Ethics Statement

Ethical approval was obtained by the local ethics committee at the lead institution and the research protocol was carried out in accordance with the principals laid down by the Declaration of Helsinki. All participants provided written and informed consent.

Procedure

On arrival, participants were fitted with reflective markers placed on the sternum and mid-foot of both feet [38], and then with a Mobile Eye-XG portable eye-tracking system (ASL, Bedford, MA). The eye-tracking system records participants’ gaze by contrasting the pupil and corneal reflection, allowing the superimposition of a point of gaze crosshair on a video of the environment recorded from a scene camera. Once calibration was complete, gaze data were recorded wirelessly at 30 Hz using Eye Vision Software (ASL). The eye-tracker features an integrated microphone, which was used to record audio (also at 30 Hz). Kinematic data were collected at 150 Hz using an eight camera Motion Analysis system (MotionAnalysis, Santa Rosa, California).

The experimental set up described below is highly comparable to that previously used by Young and colleagues [37]. Participants walked at a comfortable pace over a 6 by 5 grid of 19 black and 11 white wooden blocks (stepping surface of each block = 40cm x 40cm, height of each block = 30cm, total length of the walking path = 4.4m). The white blocks were arranged to form one-of-four different non-linear routes that participants were instructed to traverse at a comfortable pace, without stepping on the black blocks (Fig 1). Each non-linear pattern contained a different combination of straight sections and two left and two right apexes. Two white blocks on each pattern were marked with an ‘X’ (the fifth and the tenth block of each pattern). These formed participants’ precision stepping targets. Participants were instructed to step on the middle of the ‘X’ with the middle of their foot (i.e., place the mid-foot markers of their swing foot as close to the centre of the target as possible). The protocol was designed to mimic the common task of walking on a pavement, targeting paving stones perceived to be stable and safe.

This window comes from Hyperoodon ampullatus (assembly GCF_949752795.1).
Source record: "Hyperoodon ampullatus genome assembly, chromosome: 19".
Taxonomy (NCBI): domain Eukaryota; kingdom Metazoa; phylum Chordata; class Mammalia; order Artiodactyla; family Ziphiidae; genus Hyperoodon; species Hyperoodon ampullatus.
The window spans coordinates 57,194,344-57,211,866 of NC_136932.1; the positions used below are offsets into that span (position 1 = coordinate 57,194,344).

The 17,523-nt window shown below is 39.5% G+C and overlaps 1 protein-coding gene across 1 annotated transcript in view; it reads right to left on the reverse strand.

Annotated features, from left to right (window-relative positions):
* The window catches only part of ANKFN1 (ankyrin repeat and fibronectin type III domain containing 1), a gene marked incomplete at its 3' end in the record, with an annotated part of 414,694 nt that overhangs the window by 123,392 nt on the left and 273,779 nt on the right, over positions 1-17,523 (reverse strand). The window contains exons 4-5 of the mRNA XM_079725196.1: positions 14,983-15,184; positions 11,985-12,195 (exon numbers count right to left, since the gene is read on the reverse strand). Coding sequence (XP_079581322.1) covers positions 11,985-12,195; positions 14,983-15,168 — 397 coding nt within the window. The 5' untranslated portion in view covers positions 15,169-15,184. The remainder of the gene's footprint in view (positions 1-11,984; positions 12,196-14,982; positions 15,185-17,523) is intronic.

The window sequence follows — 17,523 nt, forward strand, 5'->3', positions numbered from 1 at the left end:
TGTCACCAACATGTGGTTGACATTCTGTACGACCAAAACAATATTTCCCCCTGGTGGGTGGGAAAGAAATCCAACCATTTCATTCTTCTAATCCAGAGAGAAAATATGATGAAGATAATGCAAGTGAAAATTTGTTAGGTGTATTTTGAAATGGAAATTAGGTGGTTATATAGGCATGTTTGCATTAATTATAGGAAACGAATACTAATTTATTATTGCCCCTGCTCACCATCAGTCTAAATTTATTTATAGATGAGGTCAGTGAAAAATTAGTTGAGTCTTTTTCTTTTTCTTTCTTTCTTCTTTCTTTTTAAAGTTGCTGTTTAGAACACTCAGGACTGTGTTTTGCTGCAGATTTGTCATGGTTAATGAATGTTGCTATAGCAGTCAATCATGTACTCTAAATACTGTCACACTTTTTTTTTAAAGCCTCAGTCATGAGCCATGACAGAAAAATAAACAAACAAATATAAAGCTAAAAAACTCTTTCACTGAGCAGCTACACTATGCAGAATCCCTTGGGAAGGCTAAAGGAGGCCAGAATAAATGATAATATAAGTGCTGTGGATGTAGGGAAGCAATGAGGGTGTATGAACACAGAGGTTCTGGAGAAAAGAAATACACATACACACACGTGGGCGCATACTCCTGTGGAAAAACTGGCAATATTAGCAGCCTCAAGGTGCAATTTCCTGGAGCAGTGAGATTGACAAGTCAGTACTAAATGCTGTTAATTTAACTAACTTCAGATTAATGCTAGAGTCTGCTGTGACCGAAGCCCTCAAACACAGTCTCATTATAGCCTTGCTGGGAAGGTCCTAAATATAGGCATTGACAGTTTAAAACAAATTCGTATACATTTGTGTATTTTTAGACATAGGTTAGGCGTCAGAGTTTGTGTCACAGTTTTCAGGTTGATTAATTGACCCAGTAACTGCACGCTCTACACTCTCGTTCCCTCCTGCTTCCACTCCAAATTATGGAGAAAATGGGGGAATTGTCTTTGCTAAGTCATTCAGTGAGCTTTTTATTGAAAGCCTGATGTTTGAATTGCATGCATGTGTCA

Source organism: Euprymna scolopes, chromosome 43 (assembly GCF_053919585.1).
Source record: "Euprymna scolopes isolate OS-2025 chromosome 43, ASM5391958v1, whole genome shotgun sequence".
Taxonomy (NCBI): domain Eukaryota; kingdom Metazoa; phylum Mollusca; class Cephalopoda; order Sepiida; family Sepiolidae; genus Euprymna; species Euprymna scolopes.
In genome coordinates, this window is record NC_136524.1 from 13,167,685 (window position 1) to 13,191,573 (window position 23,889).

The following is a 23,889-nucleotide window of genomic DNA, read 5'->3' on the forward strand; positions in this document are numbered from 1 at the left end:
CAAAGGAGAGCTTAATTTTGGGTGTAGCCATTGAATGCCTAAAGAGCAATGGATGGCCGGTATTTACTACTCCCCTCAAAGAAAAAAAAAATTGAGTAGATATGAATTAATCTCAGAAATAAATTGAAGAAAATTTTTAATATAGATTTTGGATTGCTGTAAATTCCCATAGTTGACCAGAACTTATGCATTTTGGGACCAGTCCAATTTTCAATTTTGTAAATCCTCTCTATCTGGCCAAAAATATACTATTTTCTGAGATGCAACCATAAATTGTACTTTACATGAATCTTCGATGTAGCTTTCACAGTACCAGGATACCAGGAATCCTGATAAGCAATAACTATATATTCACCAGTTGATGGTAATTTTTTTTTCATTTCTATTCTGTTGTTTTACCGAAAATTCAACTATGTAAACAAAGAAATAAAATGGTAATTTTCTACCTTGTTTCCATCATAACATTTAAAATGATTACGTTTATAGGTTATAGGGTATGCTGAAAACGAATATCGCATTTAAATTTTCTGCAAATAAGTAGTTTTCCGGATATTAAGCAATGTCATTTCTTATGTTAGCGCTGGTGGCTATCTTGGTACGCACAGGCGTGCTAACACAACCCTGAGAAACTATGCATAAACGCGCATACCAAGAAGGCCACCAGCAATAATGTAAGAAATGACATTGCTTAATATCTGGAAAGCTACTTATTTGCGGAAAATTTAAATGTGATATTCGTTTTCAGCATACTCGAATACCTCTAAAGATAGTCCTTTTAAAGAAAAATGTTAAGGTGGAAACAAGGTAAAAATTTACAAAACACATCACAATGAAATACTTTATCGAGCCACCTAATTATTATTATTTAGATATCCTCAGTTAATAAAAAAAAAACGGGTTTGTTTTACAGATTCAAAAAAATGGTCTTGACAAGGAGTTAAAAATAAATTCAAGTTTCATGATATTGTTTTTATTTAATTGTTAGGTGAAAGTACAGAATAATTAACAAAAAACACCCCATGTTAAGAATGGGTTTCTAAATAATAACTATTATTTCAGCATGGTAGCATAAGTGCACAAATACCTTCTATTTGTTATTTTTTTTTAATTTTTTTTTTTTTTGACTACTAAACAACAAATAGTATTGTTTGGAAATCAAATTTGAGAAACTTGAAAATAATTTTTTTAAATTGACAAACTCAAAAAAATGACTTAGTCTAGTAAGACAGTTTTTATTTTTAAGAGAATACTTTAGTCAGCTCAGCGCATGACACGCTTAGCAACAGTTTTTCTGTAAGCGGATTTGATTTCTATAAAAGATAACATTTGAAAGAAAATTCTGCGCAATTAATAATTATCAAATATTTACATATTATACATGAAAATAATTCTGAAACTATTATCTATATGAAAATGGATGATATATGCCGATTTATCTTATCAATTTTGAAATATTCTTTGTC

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Fig 1. Schematic of an example path and direction of walking.

The arrows indicate the route that participants took (returning on the left side of the walkway in all trials). Blocks marked with an ‘X’ were participants’ precision stepping targets. Dotted black lines indicate the points between which the time to complete the walking task was calculated.

https://doi.org/10.1371/journal.pone.0166063.g001